Right-wing Twitter users were fooled by an obvious prank on Tuesday after an admitted troll claimed that “antifa” was preparing to descend on conservative areas of the country.
The prank, carried out by political activist and performance artist Adam Rahuba, involved a tweet in which President Donald Trump was ordered to concede the 2020 election.
"If you do not concede by Sunday at noon, we will begin to block roads in conservative areas," Rahuba tweeted at Trump. "Your supporters will not be able to go to work or the grocery store to feed their families. We are armed & will retaliate to attempts at vehicular manslaughter."
Rahuba admits on his personal website, disinformationartist.com, that his ultimate goal is to "exploit conservative bias and fear" by planting disinformation online.
While Rahuba had initially kept his trolling a secret, his identity was revealed earlier this year after the Washington Post found that he had been behind a fake antifa campaign to hold a flag burning ceremony at the Gettysburg National Cemetery in Pennsylvania.
Despite the fact that Rahuba's social media posts regarding the fake event contained obviously satirical remarks, such as offers for "Antifa artists" to paint children's faces during the flag burning, right-wing sites including the Gateway Pundit ran with the story.
And even though Rahuba has become a somewhat high-profile figure, conservatives continue to fall for his pranks.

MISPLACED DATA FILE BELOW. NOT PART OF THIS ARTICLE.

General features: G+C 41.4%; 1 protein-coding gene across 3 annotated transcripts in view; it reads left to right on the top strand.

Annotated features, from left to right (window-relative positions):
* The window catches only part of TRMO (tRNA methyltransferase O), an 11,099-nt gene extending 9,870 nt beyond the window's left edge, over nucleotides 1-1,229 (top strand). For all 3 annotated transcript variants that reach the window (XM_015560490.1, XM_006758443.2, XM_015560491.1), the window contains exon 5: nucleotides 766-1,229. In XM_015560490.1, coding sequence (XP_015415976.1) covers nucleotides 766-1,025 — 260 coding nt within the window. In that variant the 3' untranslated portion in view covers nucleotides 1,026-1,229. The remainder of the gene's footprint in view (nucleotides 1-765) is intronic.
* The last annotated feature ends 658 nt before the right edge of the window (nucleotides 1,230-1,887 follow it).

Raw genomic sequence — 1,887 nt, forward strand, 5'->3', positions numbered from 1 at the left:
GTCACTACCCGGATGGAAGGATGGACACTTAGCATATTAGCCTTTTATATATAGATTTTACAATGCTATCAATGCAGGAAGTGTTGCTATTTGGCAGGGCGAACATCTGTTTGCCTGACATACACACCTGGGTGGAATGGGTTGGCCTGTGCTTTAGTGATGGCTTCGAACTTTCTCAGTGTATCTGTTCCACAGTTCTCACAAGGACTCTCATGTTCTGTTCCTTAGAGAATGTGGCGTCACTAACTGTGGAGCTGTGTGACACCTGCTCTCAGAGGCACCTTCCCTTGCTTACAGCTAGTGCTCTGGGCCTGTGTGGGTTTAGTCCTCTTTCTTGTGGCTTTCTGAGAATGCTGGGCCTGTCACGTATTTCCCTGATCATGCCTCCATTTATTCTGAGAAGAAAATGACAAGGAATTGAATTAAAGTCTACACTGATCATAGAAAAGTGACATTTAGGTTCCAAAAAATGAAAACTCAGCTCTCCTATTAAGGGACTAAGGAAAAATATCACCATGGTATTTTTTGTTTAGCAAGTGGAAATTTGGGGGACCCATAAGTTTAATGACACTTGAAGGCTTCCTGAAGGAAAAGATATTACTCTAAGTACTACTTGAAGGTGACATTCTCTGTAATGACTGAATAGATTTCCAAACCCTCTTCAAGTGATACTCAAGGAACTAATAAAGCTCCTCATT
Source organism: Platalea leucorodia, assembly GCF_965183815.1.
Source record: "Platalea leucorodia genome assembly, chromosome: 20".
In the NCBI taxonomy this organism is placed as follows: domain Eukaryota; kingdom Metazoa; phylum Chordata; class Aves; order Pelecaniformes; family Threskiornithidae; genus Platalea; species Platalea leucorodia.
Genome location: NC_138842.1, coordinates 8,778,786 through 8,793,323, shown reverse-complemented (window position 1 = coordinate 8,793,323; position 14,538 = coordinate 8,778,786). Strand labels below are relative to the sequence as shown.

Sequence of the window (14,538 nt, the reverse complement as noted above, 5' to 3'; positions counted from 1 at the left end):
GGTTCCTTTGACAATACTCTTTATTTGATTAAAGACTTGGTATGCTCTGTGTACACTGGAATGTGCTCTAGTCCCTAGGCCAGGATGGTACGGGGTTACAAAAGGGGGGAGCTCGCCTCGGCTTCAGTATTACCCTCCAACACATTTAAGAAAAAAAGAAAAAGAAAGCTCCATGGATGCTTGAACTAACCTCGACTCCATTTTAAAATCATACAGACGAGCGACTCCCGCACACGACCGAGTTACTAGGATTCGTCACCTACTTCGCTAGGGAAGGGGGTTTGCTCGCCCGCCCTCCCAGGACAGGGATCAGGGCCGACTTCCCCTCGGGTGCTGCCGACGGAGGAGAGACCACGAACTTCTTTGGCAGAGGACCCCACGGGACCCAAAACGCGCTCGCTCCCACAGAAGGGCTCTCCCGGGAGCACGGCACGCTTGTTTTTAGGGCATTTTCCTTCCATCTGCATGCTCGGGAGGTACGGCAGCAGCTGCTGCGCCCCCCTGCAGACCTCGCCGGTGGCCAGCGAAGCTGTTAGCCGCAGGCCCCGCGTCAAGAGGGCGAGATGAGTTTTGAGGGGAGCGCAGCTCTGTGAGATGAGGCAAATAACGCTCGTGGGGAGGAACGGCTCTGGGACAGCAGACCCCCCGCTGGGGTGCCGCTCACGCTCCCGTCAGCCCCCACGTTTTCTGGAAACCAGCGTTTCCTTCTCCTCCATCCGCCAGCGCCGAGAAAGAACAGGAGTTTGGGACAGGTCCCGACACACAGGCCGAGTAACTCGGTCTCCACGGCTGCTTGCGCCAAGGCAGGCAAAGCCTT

Brandon Straka—founder of the #WALKAWAY campaign, which encourages liberals to cease their support for the Democratic Party and embrace Trump instead—breathlessly shared the tweet on Tuesday to his more than 662,000 followers.
Speaking with the Daily Dot, Straka pushed back on the notion that he fell for the fake tweet by claiming that it revealed the violent nature of antifa.
"Fool conservatives into what? Believing that antifa is violent and dangerous?" Straka said. "Where’s the joke?"
The Daily Dot followed up by pointing Straka to numerous other pranks carried out by Rahuba, including one in which he created a fake Antifa recruitment site made to appear as if it was founded by conservative commentator Ben Shapiro, but did not hear back.
Rahuba's account was taken down by Twitter not long after.
Incredibly, Straka's tweet was still picked up by the Gateway Pundit, the conspiratorial outlet that fell for Rahuba's Gettysburg prank.
In the article, Patty McMurray, who also heads up the conservative website "100% FED UP!," suggests that other media entities could be purposely avoiding coverage of Rahuba's comments.
"How many mainstream media outlets will report about Rahuba’s violent threats against 'conservative areas?'" McMurray asks. "Does anyone else find it curious that only conservative media outlets are able to access information that exposes the dark underbelly of the left?"
The Daily Dot reached out to McMurray as well to ask whether the Gateway Pundit planned to update its article given Rahuba’s admitted desire to fool conservatives but did not receive a reply either.
The Gateway Pundit also once fell for a hoax about antifa "supersoldiers" back in 2017.
Rahuba later shared a screenshot of the Gateway Pundit article to his Instagram in an apparent celebration of the successful prank.
Rahuba's latest prank is similar to numerous others from the past several years that saw conservatives across the country flocking to defend their towns against non-existent Antifa rallies.